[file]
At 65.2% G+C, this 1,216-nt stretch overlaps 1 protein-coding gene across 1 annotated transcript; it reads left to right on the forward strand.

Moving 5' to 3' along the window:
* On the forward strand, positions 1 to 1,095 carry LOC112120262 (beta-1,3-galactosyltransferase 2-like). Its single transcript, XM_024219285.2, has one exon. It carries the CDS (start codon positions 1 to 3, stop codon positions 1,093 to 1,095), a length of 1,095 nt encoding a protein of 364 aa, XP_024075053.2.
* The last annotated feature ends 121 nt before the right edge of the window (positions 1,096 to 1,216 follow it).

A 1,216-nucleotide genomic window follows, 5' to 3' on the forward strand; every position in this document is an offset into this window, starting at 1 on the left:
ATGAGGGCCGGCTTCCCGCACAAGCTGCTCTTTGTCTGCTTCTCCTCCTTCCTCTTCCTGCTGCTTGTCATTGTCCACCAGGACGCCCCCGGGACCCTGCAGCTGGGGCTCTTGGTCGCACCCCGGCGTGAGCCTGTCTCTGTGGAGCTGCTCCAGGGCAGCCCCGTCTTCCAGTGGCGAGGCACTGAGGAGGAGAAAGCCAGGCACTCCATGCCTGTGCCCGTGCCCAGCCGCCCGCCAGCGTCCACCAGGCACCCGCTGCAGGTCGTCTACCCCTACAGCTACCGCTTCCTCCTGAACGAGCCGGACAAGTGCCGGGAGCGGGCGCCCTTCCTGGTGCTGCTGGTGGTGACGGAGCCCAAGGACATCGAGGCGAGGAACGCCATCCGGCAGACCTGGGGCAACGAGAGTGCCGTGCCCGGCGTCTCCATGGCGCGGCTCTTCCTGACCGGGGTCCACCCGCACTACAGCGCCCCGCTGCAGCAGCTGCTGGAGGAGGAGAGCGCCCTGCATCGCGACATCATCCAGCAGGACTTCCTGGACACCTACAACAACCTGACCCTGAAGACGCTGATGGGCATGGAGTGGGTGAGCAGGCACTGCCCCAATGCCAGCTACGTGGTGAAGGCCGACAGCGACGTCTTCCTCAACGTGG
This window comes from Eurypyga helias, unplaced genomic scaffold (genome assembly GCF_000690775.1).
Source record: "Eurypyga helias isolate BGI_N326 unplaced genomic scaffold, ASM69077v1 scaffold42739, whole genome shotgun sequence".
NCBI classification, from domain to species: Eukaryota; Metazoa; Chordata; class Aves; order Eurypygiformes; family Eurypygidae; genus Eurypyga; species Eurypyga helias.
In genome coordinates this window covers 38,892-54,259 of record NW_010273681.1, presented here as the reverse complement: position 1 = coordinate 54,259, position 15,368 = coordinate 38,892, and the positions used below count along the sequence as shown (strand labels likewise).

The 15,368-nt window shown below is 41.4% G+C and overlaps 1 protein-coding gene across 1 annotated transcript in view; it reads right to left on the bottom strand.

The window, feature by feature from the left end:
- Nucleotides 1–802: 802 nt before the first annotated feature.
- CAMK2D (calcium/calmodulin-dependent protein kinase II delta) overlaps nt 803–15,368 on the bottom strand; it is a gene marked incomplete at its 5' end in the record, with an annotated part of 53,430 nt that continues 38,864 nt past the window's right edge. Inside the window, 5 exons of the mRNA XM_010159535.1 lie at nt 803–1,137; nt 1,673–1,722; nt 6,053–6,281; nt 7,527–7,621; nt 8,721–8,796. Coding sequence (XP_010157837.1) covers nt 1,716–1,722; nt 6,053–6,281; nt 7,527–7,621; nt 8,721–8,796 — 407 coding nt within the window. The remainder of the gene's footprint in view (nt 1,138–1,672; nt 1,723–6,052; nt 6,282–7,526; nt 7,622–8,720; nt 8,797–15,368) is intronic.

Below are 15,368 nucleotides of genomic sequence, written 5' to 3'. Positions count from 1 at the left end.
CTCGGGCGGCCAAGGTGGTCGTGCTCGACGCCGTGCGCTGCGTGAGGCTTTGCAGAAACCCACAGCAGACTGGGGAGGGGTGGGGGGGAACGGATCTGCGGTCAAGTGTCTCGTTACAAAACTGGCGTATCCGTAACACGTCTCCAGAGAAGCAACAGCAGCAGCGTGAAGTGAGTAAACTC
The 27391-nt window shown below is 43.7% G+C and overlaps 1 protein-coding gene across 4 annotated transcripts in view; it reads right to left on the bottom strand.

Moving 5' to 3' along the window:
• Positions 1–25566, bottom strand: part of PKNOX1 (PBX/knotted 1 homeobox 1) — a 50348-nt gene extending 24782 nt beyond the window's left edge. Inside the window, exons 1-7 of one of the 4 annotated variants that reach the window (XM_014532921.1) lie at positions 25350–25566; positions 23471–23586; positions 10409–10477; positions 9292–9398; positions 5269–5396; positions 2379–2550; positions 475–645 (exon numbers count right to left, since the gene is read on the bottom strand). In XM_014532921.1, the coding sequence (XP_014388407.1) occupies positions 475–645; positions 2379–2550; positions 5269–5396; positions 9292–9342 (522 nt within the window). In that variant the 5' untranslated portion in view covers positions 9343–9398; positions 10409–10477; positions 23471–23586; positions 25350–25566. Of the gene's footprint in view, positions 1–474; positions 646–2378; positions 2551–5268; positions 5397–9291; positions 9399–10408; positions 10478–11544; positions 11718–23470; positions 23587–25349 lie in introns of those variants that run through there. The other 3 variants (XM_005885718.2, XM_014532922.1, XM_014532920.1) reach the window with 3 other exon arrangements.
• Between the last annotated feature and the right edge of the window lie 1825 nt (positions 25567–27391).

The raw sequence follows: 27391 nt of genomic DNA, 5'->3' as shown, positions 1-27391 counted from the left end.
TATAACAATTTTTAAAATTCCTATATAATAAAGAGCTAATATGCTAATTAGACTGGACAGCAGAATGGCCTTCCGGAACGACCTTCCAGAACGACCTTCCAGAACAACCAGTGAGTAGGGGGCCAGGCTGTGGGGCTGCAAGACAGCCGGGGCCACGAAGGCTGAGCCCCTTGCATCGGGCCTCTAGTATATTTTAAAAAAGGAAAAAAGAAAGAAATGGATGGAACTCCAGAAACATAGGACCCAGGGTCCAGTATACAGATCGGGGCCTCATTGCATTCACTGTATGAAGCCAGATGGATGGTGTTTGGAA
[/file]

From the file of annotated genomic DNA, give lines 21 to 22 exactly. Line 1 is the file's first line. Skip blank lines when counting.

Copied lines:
The raw sequence follows: 27391 nt of genomic DNA, 5'->3' as shown, positions 1-27391 counted from the left end.
TATAACAATTTTTAAAATTCCTATATAATAAAGAGCTAATATGCTAATTAGACTGGACAGCAGAATGGCCTTCCGGAACGACCTTCCAGAACGACCTTCCAGAACAACCAGTGAGTAGGGGGCCAGGCTGTGGGGCTGCAAGACAGCCGGGGCCACGAAGGCTGAGCCCCTTGCATCGGGCCTCTAGTATATTTTAAAAAAGGAAAAAAGAAAGAAATGGATGGAACTCCAGAAACATAGGACCCAGGGTCCAGTATACAGATCGGGGCCTCATTGCATTCACTGTATGAAGCCAGATGGATGGTGTTTGGAA